Cardiovascular Disease Specialist Saline MI

Cardiovascular disease caused more than one third of all deaths in the US in 2004, making it the nation’s No. 1 killer. Confronted with that grim statistic, one could venture we’ve been missing something. Two new studies suggest what that might be—fruits and vegetables full of vitamin C and a daily dose of sunshine.

Masud Ali Khan, MD
(734) 668-7020
400 W Russell St
Saline, MI
Specialties
Cardiology
Gender
Male
Education
Medical School: King Edward Med Coll, Univ Of Punjab, Lahore, Pakistan
Graduation Year: 1961

Data Provided by:
Michael Joseph O'Donnell, MD
(734) 712-8000
PO Box 971
Ann Arbor, MI
Specialties
Cardiology
Gender
Male
Education
Medical School: Loyola Univ Of Chicago Stritch Sch Of Med, Maywood Il 60153
Graduation Year: 1982

Data Provided by:
Arthur M Szyniszewski, MD
(313) 712-8000
PO Box 971
Ann Arbor, MI
Specialties
Cardiology
Gender
Male
Education
Medical School: Wayne State Univ Sch Of Med, Detroit Mi 48201
Graduation Year: 1983

Data Provided by:
Kurt Joseph Holland, MD
(734) 712-8000
PO Box 971
Ann Arbor, MI
Specialties
Cardiology
Gender
Male
Education
Medical School: Univ Of Mi Med Sch, Ann Arbor Mi 48109
Graduation Year: 1982

Data Provided by:
James Eric Wilks, MD
(734) 712-8072
PO Box 971
Ann Arbor, MI
Specialties
Cardiology
Gender
Male
Education
Medical School: Univ Of Mi Med Sch, Ann Arbor Mi 48109
Graduation Year: 1991

Data Provided by:
Rudolph E Reichert Jr, MD
(734) 712-5430
PO Box 994
Ann Arbor, MI
Specialties
Cardiology, Internal Medicine
Gender
Male
Education
Medical School: Univ Of Mi Med Sch, Ann Arbor Mi 48109
Graduation Year: 1946

Data Provided by:
Mansoor A Qureshi, MD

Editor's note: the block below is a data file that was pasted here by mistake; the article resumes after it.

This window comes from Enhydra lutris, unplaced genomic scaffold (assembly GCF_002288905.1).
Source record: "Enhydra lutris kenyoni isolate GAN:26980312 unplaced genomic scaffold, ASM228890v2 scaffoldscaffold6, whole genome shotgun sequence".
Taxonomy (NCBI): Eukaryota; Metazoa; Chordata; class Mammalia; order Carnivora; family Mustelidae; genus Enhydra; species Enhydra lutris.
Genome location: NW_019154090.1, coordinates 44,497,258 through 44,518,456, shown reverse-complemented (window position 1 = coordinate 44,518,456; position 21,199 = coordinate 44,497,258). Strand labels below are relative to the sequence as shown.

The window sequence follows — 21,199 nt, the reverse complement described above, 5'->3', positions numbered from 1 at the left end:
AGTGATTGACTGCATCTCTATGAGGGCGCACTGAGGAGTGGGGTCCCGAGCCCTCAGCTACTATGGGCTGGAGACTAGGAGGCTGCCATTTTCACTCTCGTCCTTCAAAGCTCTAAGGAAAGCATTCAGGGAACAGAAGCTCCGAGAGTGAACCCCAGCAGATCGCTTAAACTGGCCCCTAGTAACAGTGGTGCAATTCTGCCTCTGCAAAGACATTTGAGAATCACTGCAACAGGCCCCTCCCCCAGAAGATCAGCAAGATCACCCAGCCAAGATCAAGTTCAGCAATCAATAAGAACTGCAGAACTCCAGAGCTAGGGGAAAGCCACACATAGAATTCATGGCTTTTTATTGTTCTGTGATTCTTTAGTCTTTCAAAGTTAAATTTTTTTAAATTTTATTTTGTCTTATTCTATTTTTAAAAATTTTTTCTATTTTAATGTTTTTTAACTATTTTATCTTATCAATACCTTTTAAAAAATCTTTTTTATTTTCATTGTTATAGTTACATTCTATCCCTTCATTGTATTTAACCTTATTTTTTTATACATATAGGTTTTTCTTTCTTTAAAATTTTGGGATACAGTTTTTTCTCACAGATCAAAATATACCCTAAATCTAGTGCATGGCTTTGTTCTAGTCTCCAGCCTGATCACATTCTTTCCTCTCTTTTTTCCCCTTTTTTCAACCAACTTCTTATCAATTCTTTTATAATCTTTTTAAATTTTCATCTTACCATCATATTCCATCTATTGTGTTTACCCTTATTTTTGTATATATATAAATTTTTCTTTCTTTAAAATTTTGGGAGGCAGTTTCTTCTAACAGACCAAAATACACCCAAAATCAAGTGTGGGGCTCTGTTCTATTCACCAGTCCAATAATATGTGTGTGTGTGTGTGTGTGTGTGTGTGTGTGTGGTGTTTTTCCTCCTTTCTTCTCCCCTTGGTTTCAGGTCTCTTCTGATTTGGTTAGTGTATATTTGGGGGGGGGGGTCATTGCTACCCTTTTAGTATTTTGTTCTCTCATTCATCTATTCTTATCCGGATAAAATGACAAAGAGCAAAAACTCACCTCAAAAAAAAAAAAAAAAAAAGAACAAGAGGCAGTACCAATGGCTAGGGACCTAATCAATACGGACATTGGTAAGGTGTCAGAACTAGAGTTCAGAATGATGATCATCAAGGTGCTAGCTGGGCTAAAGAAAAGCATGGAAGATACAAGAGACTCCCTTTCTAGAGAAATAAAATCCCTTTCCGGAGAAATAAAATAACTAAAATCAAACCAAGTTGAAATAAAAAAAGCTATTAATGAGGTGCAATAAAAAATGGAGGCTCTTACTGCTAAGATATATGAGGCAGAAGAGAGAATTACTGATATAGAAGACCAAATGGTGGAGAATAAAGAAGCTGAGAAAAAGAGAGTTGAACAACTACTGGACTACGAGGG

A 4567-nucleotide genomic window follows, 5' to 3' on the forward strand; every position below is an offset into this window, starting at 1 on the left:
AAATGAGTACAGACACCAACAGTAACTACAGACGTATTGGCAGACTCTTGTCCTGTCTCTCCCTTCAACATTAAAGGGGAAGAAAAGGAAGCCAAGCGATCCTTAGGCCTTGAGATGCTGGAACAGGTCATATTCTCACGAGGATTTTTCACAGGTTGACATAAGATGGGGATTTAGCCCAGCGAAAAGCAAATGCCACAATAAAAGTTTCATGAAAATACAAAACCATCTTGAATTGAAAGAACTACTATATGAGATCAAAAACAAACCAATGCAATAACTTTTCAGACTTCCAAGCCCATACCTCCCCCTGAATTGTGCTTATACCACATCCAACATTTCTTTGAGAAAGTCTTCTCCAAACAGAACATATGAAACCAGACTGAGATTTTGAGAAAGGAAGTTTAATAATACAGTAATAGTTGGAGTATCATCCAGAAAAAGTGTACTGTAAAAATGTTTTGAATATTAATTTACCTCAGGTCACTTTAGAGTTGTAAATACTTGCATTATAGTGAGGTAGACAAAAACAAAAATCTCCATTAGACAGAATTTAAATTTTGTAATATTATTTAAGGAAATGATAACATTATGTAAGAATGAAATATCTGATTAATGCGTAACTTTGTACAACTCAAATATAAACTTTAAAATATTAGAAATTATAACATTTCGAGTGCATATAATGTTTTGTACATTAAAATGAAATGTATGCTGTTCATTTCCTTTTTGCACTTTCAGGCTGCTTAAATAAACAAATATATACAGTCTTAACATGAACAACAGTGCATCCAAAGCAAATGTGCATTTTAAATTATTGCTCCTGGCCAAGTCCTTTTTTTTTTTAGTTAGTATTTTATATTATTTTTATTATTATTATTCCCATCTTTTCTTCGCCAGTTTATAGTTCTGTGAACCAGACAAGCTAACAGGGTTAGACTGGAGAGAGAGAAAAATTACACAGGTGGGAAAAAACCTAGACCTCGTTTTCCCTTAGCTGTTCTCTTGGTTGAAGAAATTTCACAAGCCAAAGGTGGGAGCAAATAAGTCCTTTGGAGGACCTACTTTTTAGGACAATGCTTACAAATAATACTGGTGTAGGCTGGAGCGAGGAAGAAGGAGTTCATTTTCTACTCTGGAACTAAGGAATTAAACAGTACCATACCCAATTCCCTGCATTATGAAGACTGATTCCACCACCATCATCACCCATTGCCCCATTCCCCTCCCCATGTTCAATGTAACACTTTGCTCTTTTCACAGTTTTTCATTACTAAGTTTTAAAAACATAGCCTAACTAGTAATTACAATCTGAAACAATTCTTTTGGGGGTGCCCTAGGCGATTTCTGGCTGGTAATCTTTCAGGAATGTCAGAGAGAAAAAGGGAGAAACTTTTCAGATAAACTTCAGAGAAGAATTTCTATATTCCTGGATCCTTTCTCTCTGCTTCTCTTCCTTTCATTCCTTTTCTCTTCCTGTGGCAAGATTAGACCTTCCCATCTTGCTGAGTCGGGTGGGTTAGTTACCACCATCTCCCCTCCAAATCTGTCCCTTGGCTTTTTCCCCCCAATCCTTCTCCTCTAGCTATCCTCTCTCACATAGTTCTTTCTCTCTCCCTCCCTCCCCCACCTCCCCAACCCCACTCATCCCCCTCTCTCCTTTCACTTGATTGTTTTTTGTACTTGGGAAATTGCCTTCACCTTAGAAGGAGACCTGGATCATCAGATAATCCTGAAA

(313) 712-8000
PO Box 971
Ann Arbor, MI
Specialties
Cardiology
Gender
Male
Education
Medical School: Dow Med Coll, Univ Of Karachi, Karachi, Pakistan
Graduation Year: 1990

Data Provided by:
Robert Lloyd Steele, MD
(313) 712-8000
PO Box 971
Ann Arbor, MI
Specialties
Cardiology
Gender
Male
Education
Medical School: Univ Of Mi Med Sch, Ann Arbor Mi 48109
Graduation Year: 1981

Data Provided by:
Thomas Patrick O'Keefe, MD
(402) 371-8000
PO Box 994 R4001
Ann Arbor, MI
Specialties
Internal Medicine, Cardiovascular Diseases
Gender
Male
Education
Medical School: Creighton Univ Sch Of Med, Omaha Ne 68178
Graduation Year: 1962
Hospital
Hospital: Faith Regional Health Services, Norfolk, Ne
Group Practice: Heart Institute-Norfolk

Data Provided by:
Daniel Stephen Menees, MD
3142 Promenade Cir
Ann Arbor, MI
Specialties
Cardiology
Gender
Male
Education
Medical School: Rush Med Coll Of Rush Univ, Chicago Il 60612
Graduation Year: 1999

Data Provided by:
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New Ways to a Healthy Heart

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By Kris Kucera

Cardiovascular disease caused more than one third of all deaths in the US in 2004, making it the nation’s No. 1 killer. Confronted with that grim statistic, one could venture we’ve been missing something. Two new studies suggest what that might be—fruits and vegetables full of vitamin C and a daily dose of sunshine. In the first study, conducted at the University of Cambridge, researchers charted the vitamin C plasma concentrations of more than 20,000 Europeans between the ages of 40 and 79 for nearly a decade and documented their rates of stroke. “People in the top 25 percent of vitamin C concentrations had a 42 percent lower risk of stroke over 10 years versus those in the bottom 25 percent,” says lead researcher Phyo Myint, MD. “And the effect was independent of major classical risk factors.” Noting that few studies show vitamin C supplements alone prevent stroke, Myint posits that other goodies found naturally in fruit and vegetables, such as bioflavonoids and plant sterols, probably play important complementary roles in stroke prevention.

The second study, at Harvard Medical School, examined more than 1,700 people with hypertension over an average of five and a half years. It found that the participants with vitamin D deficiencies were twice as likely to have heart attacks, strokes, or other serious cardiovascular events than the participants with normal vitamin D levels. Most experts agree that 15 minutes of sun each day or 1,000 mg daily of vitamin D supplements will give you what you need.

Author: Kris Kucera

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